When you learn Japanese, or any language, you'll quickly see it's full of thousands of words in each of a variety of categories: nouns, verbs, adjectives, and many more.
If you are approaching Japanese from a language that doesn't do verb conjugation, the concept of a Japanese irregular verb may be foreign to you.
That’s okay—thankfully, Japanese irregular verbs are pretty few and far between when it comes to total number.
However, you often use the ones that do exist daily, and in fact, they’re some of the first verbs you might learn. Learning how these irregulars work will open up hundreds of new structures for you to use in your writing and speaking.
To dial into the basics as a quick refresher, a “verb” is an action word. Think of words like “jump”, “decide”, and “be” when you’re thinking of verbs. They’re what the other parts of the sentence are doing or being impacted by.
What Are Japanese Irregular Verbs Anyway?
In Japanese, verbs change their form based on how they are being used. For example, the verb taberu (to eat) becomes tabemashita as “ate” and tabetai for “want to eat.”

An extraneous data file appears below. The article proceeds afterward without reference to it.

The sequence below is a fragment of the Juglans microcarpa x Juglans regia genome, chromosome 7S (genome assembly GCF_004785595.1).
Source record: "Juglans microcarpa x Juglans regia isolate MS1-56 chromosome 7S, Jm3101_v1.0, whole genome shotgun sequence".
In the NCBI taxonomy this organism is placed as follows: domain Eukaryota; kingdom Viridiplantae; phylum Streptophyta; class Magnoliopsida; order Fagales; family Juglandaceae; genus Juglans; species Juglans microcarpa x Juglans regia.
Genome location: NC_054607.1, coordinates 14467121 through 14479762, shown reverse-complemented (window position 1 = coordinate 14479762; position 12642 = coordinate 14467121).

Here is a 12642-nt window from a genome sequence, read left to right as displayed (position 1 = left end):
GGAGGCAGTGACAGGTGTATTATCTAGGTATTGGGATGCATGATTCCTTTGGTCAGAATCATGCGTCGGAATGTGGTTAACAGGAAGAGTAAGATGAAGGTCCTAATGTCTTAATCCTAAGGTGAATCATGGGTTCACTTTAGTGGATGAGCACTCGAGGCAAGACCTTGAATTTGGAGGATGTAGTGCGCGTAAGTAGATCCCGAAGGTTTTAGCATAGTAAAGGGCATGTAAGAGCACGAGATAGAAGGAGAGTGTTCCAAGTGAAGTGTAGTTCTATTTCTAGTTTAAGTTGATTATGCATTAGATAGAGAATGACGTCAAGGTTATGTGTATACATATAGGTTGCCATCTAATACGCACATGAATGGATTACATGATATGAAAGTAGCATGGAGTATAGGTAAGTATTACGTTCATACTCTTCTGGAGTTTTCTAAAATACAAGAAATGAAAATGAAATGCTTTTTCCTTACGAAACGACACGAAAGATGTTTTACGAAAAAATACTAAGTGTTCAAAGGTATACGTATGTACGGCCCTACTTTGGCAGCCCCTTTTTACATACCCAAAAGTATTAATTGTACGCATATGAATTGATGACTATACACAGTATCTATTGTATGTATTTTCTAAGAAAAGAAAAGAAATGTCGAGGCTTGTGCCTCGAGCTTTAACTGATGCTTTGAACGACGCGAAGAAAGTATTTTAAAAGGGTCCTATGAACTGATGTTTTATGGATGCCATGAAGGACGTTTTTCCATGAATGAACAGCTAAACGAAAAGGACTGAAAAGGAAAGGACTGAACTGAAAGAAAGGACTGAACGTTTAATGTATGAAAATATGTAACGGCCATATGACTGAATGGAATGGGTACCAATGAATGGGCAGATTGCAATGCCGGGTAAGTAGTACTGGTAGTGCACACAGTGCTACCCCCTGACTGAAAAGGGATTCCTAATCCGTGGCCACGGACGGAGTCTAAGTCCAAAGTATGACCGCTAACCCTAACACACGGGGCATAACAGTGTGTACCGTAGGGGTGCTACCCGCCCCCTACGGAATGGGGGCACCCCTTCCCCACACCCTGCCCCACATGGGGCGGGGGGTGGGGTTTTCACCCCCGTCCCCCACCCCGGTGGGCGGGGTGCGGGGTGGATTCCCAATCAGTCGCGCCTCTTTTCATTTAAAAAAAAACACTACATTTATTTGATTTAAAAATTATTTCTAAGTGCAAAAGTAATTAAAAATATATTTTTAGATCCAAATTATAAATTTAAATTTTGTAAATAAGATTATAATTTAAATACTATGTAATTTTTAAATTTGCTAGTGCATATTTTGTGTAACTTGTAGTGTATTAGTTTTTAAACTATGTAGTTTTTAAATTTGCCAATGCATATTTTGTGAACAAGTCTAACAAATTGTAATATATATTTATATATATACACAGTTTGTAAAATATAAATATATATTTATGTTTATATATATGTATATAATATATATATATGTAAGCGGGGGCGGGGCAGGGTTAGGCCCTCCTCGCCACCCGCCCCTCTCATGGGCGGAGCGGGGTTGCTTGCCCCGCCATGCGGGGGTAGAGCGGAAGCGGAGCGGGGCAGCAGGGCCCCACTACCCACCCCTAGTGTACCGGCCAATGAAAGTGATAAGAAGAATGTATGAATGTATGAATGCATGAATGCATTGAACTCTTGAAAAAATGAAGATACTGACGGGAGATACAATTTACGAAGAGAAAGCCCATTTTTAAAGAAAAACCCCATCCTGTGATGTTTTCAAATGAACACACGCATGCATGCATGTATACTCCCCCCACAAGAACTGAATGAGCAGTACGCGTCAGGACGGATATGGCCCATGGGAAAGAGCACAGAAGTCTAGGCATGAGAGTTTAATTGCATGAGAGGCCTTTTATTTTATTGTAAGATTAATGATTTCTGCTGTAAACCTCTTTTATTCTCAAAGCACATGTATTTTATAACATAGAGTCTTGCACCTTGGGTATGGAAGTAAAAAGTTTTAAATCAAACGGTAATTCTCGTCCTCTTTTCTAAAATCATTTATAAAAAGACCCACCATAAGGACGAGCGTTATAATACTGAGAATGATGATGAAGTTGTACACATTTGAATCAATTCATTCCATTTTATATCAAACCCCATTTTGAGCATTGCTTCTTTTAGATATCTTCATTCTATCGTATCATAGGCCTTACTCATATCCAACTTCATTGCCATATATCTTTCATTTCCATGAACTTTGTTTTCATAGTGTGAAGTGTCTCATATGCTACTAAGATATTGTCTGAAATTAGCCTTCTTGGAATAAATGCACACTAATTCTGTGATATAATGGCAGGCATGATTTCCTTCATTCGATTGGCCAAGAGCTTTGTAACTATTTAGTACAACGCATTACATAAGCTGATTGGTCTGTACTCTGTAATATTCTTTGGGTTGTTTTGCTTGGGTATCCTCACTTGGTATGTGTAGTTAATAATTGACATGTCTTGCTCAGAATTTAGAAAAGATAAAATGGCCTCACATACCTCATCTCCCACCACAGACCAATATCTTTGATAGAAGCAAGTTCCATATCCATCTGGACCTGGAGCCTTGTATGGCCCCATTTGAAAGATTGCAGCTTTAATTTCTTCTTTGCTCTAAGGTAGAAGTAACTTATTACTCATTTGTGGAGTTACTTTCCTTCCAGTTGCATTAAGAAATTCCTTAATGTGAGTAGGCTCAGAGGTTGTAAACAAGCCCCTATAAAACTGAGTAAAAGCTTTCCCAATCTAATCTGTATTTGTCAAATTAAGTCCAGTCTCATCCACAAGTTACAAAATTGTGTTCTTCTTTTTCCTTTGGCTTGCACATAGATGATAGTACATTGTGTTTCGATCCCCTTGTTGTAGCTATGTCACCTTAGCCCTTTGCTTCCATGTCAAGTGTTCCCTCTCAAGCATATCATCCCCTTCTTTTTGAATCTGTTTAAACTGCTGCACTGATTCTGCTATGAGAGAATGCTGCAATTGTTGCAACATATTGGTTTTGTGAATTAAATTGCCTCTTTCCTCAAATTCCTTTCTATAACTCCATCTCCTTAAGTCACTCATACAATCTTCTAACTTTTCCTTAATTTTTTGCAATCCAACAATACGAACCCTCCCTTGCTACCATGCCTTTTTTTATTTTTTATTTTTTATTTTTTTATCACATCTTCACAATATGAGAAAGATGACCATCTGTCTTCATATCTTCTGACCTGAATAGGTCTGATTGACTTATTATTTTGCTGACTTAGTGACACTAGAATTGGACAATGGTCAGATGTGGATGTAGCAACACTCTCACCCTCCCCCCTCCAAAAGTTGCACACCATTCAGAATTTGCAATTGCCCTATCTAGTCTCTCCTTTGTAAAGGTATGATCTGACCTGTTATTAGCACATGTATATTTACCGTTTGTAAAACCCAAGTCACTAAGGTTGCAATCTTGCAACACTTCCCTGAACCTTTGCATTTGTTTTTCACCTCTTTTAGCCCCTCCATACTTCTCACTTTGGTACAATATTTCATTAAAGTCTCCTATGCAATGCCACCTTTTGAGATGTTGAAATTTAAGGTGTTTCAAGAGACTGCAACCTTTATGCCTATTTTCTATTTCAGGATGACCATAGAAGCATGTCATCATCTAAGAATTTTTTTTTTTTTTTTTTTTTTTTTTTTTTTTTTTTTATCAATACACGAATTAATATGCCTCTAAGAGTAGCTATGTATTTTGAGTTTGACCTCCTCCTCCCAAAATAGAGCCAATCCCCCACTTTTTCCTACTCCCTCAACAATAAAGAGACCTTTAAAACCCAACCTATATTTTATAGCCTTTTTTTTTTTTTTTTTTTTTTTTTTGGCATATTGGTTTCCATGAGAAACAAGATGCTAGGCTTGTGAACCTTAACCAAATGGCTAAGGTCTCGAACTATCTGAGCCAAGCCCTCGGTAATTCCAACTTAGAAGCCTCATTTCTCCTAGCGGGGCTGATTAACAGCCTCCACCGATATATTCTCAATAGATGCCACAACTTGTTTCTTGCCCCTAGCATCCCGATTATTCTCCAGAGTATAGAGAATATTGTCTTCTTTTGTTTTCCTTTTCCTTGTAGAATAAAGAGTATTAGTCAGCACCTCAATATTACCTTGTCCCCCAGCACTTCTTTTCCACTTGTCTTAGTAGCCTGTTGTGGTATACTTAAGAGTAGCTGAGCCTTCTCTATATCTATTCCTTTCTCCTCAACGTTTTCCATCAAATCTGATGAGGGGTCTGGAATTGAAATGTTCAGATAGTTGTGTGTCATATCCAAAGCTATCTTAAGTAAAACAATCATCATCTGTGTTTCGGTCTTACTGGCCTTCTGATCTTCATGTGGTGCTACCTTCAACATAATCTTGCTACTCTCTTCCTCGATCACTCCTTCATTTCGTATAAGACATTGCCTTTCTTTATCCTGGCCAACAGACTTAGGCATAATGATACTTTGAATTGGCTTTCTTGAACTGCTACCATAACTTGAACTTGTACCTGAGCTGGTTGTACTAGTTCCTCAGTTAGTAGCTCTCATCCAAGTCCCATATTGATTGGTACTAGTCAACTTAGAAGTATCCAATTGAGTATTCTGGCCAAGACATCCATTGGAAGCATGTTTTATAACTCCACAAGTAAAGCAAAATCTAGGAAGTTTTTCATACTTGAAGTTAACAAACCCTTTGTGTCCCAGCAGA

This is Japanese verb conjugation, and it is how you can manipulate verbs to communicate your intended meaning. English does the same thing: “eat”, “ate”, “will eat”, and so on.
In Japanese, the way that you create these forms is very consistent and predictable, and all of the verbs that obey these rules are called regular verbs. From there, you can break verbs into two big sets: godan and ichidan, or -u and -ru verbs.
Any Japanese verb that ends in -ru is an ichidan verb. To conjugate a -ru verb, simply chop off the -ru and add -masu.
- Taberu 食べる> tabemasu 食べます (to eat)
- Neru 寝る> nemasu 寝ます (to sleep)
- Miru 見る> mimasu 見ます (to see)
That’s all there is to it! Ichidan verbs are considered to be the easiest variant of Japanese verbs to conjugate. They always follow the same rules.
Japanese verbs that end in -u are godan verbs. This might seem a little confusing, because every single verb in Japanese ends this way. The difference is that u is a hiragana symbol all by itself: う.
Some verbs that appear (in English!) to end with -u actually end with -ru, which is a completely different hiragana letter: る. That’s why it’s a lot easier to identify a godan verb in written Japanese.
In short, any verb that ends with -u that is not a part of -ru is going to be a godan verb. That means words that end with -ku, -tsu, -mu, and more are all godan, and they’ll all conjugate the same way. Simply change the -u to -i and add -masu and you’re done!
- Nomu 飲む > nomimasu 飲みます (to drink)
- Kau 買う> kaimasu 買います (to buy)
- Hanasu 話す > hanashimasu 話します (to speak)